This Thorlabs VRC4 card here uses a material that absorbs only NIR and emits in visible. The spec sheets don't list what chemical this is. Do you know materials that show similar emission properties even with weak laser excitation?

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    $\begingroup$ The pdf says ".. of a UV light beam and its focal ..", but the specs make it clear its actually IR. ;) One should say this must be an IR laser, and the visible light is just a faint glow. $\endgroup$ – Karl Aug 29 '19 at 6:29
  • $\begingroup$ Not possible except for non linear phenomena. See comment above. $\endgroup$ – Alchimista Aug 29 '19 at 8:55
  • $\begingroup$ @Karl Yep, they have a typo $\endgroup$ – user1155386 Aug 29 '19 at 19:13
  • $\begingroup$ @Alchimista Im not sure it must be an actual nonlinear effect. See my comment to the answer below. $\endgroup$ – Karl Aug 29 '19 at 19:37
  • $\begingroup$ @user1155386 Dont you want to ask about possible processes for this behaviour? $\endgroup$ – Karl Aug 29 '19 at 19:43

Such materials not only exist but are common

Most people will have seen an actual demonstration of materials that exploit the phenomenon of a substance that absorbs NIR light and emits visible light. Most Green laser-pointers are based on their use.

These usually rely on a semiconductor laser outputting near-infra-red (NIR) light at 1063nm wavelength which then passes through a crystal of KDP (mono potassium phosphate) or KTP (potassium titanyl phosphate) which emits green light at 532nm (which is the second harmonic of the original laser frequency). The mechanism involves non-linear optical processes (which usually require a fairly high intensity of light so won't happen as easily as phosphorescence, for example).

  • $\begingroup$ Like you said, the efficiency with SHG materials isn't that great, requiring high power lasers. I was surprised to see this card working with nominal power lasers as well, and I wasn't sure what kind of material this used. $\endgroup$ – user1155386 Aug 29 '19 at 19:12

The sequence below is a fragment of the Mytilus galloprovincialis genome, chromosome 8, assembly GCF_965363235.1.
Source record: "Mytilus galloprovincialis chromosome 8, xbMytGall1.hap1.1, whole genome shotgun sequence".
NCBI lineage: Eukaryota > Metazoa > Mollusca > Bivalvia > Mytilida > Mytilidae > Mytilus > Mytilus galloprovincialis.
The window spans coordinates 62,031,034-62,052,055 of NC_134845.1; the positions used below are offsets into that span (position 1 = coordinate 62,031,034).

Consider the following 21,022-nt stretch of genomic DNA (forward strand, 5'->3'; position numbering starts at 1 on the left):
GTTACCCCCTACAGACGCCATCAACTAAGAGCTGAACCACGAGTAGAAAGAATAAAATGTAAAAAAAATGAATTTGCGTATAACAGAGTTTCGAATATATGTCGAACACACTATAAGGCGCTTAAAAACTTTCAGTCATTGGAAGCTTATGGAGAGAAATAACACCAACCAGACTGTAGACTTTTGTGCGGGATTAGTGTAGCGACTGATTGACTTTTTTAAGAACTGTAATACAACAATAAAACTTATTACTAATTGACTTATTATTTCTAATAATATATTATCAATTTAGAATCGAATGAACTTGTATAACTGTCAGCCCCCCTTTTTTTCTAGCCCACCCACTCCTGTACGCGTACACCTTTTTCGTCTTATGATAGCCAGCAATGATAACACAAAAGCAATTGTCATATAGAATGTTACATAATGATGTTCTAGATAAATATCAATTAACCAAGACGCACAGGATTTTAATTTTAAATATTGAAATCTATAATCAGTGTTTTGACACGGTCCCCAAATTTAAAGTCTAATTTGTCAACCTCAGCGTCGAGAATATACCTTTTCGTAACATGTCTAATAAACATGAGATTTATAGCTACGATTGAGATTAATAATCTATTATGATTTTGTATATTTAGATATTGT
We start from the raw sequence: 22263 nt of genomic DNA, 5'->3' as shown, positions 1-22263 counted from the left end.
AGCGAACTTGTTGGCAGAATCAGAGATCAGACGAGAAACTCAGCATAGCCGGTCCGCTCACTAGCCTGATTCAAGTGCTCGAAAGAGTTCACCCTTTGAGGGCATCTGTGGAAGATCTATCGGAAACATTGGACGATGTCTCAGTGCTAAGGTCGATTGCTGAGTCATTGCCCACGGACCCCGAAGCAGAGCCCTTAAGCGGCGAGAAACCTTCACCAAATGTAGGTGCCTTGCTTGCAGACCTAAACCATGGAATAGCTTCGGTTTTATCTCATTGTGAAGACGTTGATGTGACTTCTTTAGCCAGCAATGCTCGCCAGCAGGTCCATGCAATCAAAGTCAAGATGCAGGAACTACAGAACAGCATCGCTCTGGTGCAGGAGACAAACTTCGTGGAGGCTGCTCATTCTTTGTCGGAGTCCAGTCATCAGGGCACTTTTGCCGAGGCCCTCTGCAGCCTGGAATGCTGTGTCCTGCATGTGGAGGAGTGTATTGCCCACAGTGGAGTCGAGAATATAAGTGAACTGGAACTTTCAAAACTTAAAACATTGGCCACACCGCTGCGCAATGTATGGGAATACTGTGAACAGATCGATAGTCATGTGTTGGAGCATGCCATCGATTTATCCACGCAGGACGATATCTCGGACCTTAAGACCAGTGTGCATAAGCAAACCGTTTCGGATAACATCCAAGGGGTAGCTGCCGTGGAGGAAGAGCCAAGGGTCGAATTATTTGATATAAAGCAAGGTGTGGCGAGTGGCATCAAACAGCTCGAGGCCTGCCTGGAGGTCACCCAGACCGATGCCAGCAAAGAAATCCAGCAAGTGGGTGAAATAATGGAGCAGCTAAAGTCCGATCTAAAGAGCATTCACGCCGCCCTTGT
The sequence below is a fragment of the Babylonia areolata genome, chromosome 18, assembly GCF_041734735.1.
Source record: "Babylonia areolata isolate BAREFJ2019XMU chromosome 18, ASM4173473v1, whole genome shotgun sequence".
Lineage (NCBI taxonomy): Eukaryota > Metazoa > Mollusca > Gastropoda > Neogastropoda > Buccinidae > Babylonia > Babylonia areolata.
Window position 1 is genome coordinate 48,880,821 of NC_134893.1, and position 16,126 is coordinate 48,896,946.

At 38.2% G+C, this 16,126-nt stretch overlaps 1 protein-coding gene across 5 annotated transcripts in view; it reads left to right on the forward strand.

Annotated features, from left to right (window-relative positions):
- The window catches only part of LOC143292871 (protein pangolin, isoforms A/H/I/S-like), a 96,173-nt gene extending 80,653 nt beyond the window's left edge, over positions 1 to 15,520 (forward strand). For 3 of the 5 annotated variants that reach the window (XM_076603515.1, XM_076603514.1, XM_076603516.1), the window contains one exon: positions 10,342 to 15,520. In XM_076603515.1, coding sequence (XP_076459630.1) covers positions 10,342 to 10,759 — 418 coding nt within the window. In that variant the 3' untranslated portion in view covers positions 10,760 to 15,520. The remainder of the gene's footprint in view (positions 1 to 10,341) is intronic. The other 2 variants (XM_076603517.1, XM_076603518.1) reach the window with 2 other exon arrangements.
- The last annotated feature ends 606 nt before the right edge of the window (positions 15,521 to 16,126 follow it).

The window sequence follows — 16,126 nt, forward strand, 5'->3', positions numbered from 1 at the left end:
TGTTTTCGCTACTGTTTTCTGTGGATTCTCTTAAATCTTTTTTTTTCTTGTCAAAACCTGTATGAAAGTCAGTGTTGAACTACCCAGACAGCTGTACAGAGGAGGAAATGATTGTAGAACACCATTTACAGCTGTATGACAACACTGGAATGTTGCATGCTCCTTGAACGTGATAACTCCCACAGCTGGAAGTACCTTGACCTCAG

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    $\begingroup$ Have you looked at the light curve they show? The card works at three different IR wavelenghts, but emits only at one VIS wavelenght. Also they explicitly say it is based on fluorencence. Could this be a double photon (or sequential) absortion, followed by vibrational relaxation and fluorencence? $\endgroup$ – Karl Aug 29 '19 at 19:35
  • $\begingroup$ @Karl Aren't double photon absorption cross sections quite small? Know of any material that has a large 2 photon absorption cross section? $\endgroup$ – user1155386 Aug 29 '19 at 21:47
  • $\begingroup$ @user1155386 Yes, they are,, I guess. Thats why I added the sequential absortion. The upper state of a first fluorescent transition is well populated under laser light, so you could easily get into a higher excited state. $\endgroup$ – Karl Aug 30 '19 at 6:44

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